Cell and Tissue Research

, 346:53 | Cite as

Human chorionic-plate-derived mesenchymal stem cells and Wharton’s jelly-derived mesenchymal stem cells: a comparative analysis of their potential as placenta-derived stem cells

  • Mi Jeong Kim
  • Kyung Seon Shin
  • Jin Hee Jeon
  • Dong Ryul Lee
  • Sung Han Shim
  • Jin Kyeoung Kim
  • Dong-Hyun Cha
  • Tae Ki Yoon
  • Gi Jin Kim
Regular Article


Placenta-derived stem cells (PDSCs) have gained interest as an alternative source of stem cells for regenerative medicine because of their potential for self-renewal and differentiation and their immunomodulatory properties. Although many studies have characterized various PDSCs biologically, the properties of the self-renewal and differentiation potential among PDSCs have not yet been directly compared. We consider the characterization of chorionic-plate-derived mesenchymal stem cells (CP-MSCs) and Wharton’s jelly-derived mesenchymal stem cells (WJ-MSCs) among various PDSCs and the assessment of their differentiation potential to be important for future studies into the applicability and effectiveness of PDSCs in cell therapy. In the present study, the capacities for self-renewal and multipotent differentiation of CP-MSCs and WJ-MSC isolated from normal term placentas were compared. CP-MSCs and WJ-MSCs expressed mRNAs for the pluripotent stem cell markers Oct-4, Nanog, and Sox-2. Additionally, HLA-G for immunomodulatory effects was found to be expressed at both the mRNA and protein levels in both cell types. The CP-MSCs and WJ-MSCs also had the capacities to differentiate into cells of mesodermal (adipogenic and osteogenic) and endodermal (hepatogenic) lineages. Expression of adipogenesis-related genes was higher in CP-MSCs than in WJ-MSCs, whereas WJ-MSCs accumulated more mineralized matrix than CP-MSCs. The WJ-MSCs expressed more of CYP3A4 mRNA, a marker for mature hepatocytes, than CP-MSCs. Thus, we propose that CP-MSCs and WJ-MSCs are useful sources of cells for appropriate clinical applications in the treatment of various degenerative diseases.


Placenta-derived stem cells Chorionic-plate-derived mesenchymal stem cells Wharton’s jelly-derived mesenchymal stem cells Characterization Differentiation potential Human 



We thank Dr. Chong Jai Kim (Department of Pathology, Wayne State University School of Medicine, Detroit, Michigan, USA) for critical comments on the manuscript.


  1. Akle CA, Adinolfi M, Welsh KI, Leibowitz S, McColl I (1981) Immunogenicity of human amniotic epithelial cells after transplantation into volunteers. Lancet 2:1003–1005PubMedCrossRefGoogle Scholar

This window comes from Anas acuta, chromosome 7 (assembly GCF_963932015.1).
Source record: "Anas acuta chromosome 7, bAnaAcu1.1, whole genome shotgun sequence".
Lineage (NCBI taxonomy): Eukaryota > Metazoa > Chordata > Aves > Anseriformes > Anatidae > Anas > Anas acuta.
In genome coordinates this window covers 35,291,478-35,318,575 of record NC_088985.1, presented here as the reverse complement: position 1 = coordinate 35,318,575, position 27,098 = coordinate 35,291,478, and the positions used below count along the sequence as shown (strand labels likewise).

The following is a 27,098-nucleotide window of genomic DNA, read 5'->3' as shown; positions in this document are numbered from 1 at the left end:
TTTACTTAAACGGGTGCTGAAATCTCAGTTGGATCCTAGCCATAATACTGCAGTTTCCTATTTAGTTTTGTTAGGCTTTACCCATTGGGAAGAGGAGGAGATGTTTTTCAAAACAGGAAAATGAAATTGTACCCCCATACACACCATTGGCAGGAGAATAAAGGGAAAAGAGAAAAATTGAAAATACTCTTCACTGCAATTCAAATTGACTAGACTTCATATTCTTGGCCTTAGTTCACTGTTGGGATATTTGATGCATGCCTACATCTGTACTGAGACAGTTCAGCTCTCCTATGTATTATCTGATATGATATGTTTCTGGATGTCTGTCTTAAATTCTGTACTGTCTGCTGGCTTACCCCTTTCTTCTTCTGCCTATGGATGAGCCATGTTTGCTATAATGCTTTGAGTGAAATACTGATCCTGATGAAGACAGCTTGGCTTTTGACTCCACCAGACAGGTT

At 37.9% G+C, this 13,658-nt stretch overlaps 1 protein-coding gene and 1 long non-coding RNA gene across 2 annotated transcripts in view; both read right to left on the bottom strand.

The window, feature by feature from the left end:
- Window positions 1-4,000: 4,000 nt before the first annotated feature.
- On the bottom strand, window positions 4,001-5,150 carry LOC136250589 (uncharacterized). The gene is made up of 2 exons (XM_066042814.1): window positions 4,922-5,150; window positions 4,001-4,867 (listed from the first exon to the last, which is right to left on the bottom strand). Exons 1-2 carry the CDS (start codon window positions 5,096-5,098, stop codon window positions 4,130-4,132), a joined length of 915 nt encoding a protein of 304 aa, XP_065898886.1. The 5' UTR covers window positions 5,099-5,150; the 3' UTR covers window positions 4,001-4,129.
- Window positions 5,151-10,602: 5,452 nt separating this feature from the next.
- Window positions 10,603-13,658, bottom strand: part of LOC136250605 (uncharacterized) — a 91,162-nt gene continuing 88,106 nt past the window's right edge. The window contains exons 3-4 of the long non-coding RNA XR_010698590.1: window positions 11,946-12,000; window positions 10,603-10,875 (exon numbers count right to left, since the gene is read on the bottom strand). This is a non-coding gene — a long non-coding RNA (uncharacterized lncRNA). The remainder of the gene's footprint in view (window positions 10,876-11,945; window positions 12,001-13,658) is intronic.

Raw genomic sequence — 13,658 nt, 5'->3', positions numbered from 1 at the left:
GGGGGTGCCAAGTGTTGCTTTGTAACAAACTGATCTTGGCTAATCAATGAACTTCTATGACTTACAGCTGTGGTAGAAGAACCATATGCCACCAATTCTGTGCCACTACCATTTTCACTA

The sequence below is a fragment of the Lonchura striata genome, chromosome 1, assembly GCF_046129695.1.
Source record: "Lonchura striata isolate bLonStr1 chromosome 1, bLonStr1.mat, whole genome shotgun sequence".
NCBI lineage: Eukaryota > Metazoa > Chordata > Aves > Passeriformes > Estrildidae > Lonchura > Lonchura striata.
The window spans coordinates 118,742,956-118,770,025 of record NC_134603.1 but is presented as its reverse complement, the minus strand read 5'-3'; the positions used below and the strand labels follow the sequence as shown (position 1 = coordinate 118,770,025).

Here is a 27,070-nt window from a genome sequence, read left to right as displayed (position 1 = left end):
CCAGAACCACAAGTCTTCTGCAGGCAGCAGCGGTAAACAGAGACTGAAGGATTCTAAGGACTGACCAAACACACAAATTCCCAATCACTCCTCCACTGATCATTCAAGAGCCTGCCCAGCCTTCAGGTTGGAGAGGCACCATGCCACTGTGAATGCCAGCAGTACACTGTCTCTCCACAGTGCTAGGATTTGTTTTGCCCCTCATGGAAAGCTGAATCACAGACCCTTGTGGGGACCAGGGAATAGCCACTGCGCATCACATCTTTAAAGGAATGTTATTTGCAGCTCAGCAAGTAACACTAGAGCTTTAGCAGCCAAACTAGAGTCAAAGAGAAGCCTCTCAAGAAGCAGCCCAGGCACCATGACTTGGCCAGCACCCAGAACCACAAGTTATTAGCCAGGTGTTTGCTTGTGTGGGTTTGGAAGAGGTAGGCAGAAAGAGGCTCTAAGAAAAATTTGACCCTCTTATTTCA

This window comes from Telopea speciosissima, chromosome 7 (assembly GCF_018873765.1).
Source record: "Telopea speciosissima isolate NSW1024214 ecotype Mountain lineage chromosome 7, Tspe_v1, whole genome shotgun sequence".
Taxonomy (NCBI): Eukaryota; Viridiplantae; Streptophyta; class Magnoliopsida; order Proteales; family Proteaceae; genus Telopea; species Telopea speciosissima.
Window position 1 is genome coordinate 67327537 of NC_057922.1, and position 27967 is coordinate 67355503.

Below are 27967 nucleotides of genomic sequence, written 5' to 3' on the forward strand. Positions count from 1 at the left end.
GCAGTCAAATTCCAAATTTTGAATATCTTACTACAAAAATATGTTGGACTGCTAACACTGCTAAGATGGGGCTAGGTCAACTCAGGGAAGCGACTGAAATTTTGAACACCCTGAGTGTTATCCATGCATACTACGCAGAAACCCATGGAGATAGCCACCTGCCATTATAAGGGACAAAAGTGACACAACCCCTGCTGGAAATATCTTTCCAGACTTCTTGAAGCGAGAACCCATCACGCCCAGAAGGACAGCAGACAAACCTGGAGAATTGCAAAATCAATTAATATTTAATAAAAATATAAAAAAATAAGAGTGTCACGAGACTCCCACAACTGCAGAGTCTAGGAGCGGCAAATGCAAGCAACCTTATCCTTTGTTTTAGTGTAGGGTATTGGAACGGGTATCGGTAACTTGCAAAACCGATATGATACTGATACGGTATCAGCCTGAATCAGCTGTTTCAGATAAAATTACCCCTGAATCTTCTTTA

2. Alviano F, Fossati V, Marchionni C, Arpinati M, Bonsi L, Franchina M, Lanzoni G, Cantoni S, Cavallini C, Bianchi F, Tazzari PL, Pasquinelli G, Foroni L, Ventura C, Grossi A, Bagnara GP (2007) Term amniotic membrane is a high throughput source for multipotent mesenchymal stem cells with the ability to differentiate into endothelial cells in vitro. BMC Dev Biol 7:11PubMedCrossRefGoogle Scholar
  3. Atala A (2006) Recent developments in tissue engineering and regenerative medicine. Curr Opin Pediatr 18:167–171PubMedCrossRefGoogle Scholar
  4. Bakhshi T, Zabriskie RC, Bodie S, Kidd S, Ramin S, Paganessi LA, Gregory SA, Fung HC, Christopherson KW 2nd (2008) Mesenchymal stem cells from the Wharton's jelly of umbilical cord segments provide stromal support for the maintenance of cord blood hematopoietic stem cells during long-term ex vivo culture. Transfusion 48:2638–2644PubMedCrossRefGoogle Scholar
  5. Banas RA, Trumpower C, Bentlejewski C, Marshall V, Sing G, Zeevi A (2008) Immunogenicity and immunomodulatory effects of amnion-derived multipotent progenitor cells. Hum Immunol 69:321–328PubMedCrossRefGoogle Scholar
  6. Bilic G, Zeisberger SM, Mallik AS, Zimmermann R, Zisch AH (2008) Comparative characterization of cultured human term amnion epithelial and mesenchymal stromal cells for application in cell therapy. Cell Transplant 17:955–968PubMedCrossRefGoogle Scholar
  7. Felix JS, Doherty RA (1979) Amniotic fluid cell culture. II. Evaluation of a red blood cell lysis procedure for culture of cells from blood-contaminated amniotic fluid. Clin Genet 15:215–220PubMedCrossRefGoogle Scholar
  8. Fu YS, Cheng YC, Lin MY, Cheng H, Chu PM, Chou SC, Shih YH, Ko MH, Sung MS (2006) Conversion of human umbilical cord mesenchymal stem cells in Wharton's jelly to dopaminergic neurons in vitro: potential therapeutic application for Parkinsonism. Stem Cells 24:115–124PubMedCrossRefGoogle Scholar
  9. Gonen-Gross T, Goldman-Wohl D, Huppertz B, Lankry D, Greenfield C, Natanson-Yaron S, Hamani Y, Gilad R, Yagel S, Mandelboim O (2010) Inhibitory NK receptor recognition of HLA-G: regulation by contact residues and by cell specific expression at the fetal-maternal interface. PLoS One 5:e8941PubMedCrossRefGoogle Scholar
  10. Haigh T, Chen C, Jones CJ, Aplin JD (1999) Studies of mesenchymal cells from 1st trimester human placenta: expression of cytokeratin outside the trophoblast lineage. Placenta 20:615–625PubMedCrossRefGoogle Scholar
  11. Hou T, Xu J, Wu X, Xie Z, Luo F, Zhang Z, Zeng L (2009) Umbilical cord Wharton's jelly: a new potential cell source of mesenchymal stromal cells for bone tissue engineering. Tissue Eng Part A 15:2325–2334PubMedCrossRefGoogle Scholar
  12. Hunt JS, Petroff MG, McIntire RH, Ober C (2005) HLA-G and immune tolerance in pregnancy. FASEB J 19:681–693PubMedCrossRefGoogle Scholar
  13. Igura K, Zhang X, Takahashi K, Mitsuru A, Yamaguchi S, Takashi TA (2004) Isolation and characterization of mesenchymal progenitor cells from chorionic villi of human placenta. Cytotherapy 6:543–553PubMedCrossRefGoogle Scholar
  14. Kang TJ, Yeom JE, Lee HJ, Rho SH, Han H, Chae GT (2004) Growth kinetics of human mesenchymal stem cells from bone marrow and umbilical cord blood. Acta Haematol 112:230–233PubMedCrossRefGoogle Scholar
  15. Karahuseyinoglu S, Cinar O, Kilic E, Kara F, Akay GG, Demiralp DO, Tukun A, Uckan D, Can A (2007) Biology of stem cells in human umbilical cord stroma: in situ and in vitro surveys. Stem Cells 25:319–331PubMedCrossRefGoogle Scholar